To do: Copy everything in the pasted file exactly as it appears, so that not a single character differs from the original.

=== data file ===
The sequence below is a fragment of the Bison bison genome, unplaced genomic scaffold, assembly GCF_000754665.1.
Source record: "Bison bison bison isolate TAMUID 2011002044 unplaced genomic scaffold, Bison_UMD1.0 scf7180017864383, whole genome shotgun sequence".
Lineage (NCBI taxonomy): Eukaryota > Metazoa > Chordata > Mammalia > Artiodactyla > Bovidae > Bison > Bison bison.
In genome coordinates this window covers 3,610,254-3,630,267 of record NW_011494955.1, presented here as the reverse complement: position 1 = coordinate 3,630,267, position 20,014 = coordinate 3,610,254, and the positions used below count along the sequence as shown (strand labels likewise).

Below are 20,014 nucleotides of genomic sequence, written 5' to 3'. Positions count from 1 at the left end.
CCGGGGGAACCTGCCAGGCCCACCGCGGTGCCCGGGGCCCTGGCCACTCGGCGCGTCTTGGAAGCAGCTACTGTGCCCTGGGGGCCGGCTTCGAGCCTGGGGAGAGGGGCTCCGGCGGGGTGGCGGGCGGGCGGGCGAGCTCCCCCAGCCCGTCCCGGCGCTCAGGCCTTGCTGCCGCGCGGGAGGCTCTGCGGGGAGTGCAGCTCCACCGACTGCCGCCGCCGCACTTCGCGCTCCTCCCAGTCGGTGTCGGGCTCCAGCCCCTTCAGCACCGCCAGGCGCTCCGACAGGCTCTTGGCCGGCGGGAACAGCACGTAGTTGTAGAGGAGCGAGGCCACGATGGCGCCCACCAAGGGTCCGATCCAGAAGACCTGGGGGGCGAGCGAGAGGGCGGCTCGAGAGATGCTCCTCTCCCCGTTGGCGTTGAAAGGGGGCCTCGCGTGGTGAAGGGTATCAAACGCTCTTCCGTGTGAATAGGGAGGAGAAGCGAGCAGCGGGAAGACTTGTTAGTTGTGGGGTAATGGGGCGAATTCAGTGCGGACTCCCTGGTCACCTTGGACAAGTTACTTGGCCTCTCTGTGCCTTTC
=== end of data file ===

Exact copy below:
The sequence below is a fragment of the Bison bison genome, unplaced genomic scaffold, assembly GCF_000754665.1.
Source record: "Bison bison bison isolate TAMUID 2011002044 unplaced genomic scaffold, Bison_UMD1.0 scf7180017864383, whole genome shotgun sequence".
Lineage (NCBI taxonomy): Eukaryota > Metazoa > Chordata > Mammalia > Artiodactyla > Bovidae > Bison > Bison bison.
In genome coordinates this window covers 3,610,254-3,630,267 of record NW_011494955.1, presented here as the reverse complement: position 1 = coordinate 3,630,267, position 20,014 = coordinate 3,610,254, and the positions used below count along the sequence as shown (strand labels likewise).

Below are 20,014 nucleotides of genomic sequence, written 5' to 3'. Positions count from 1 at the left end.
CCGGGGGAACCTGCCAGGCCCACCGCGGTGCCCGGGGCCCTGGCCACTCGGCGCGTCTTGGAAGCAGCTACTGTGCCCTGGGGGCCGGCTTCGAGCCTGGGGAGAGGGGCTCCGGCGGGGTGGCGGGCGGGCGGGCGAGCTCCCCCAGCCCGTCCCGGCGCTCAGGCCTTGCTGCCGCGCGGGAGGCTCTGCGGGGAGTGCAGCTCCACCGACTGCCGCCGCCGCACTTCGCGCTCCTCCCAGTCGGTGTCGGGCTCCAGCCCCTTCAGCACCGCCAGGCGCTCCGACAGGCTCTTGGCCGGCGGGAACAGCACGTAGTTGTAGAGGAGCGAGGCCACGATGGCGCCCACCAAGGGTCCGATCCAGAAGACCTGGGGGGCGAGCGAGAGGGCGGCTCGAGAGATGCTCCTCTCCCCGTTGGCGTTGAAAGGGGGCCTCGCGTGGTGAAGGGTATCAAACGCTCTTCCGTGTGAATAGGGAGGAGAAGCGAGCAGCGGGAAGACTTGTTAGTTGTGGGGTAATGGGGCGAATTCAGTGCGGACTCCCTGGTCACCTTGGACAAGTTACTTGGCCTCTCTGTGCCTTTC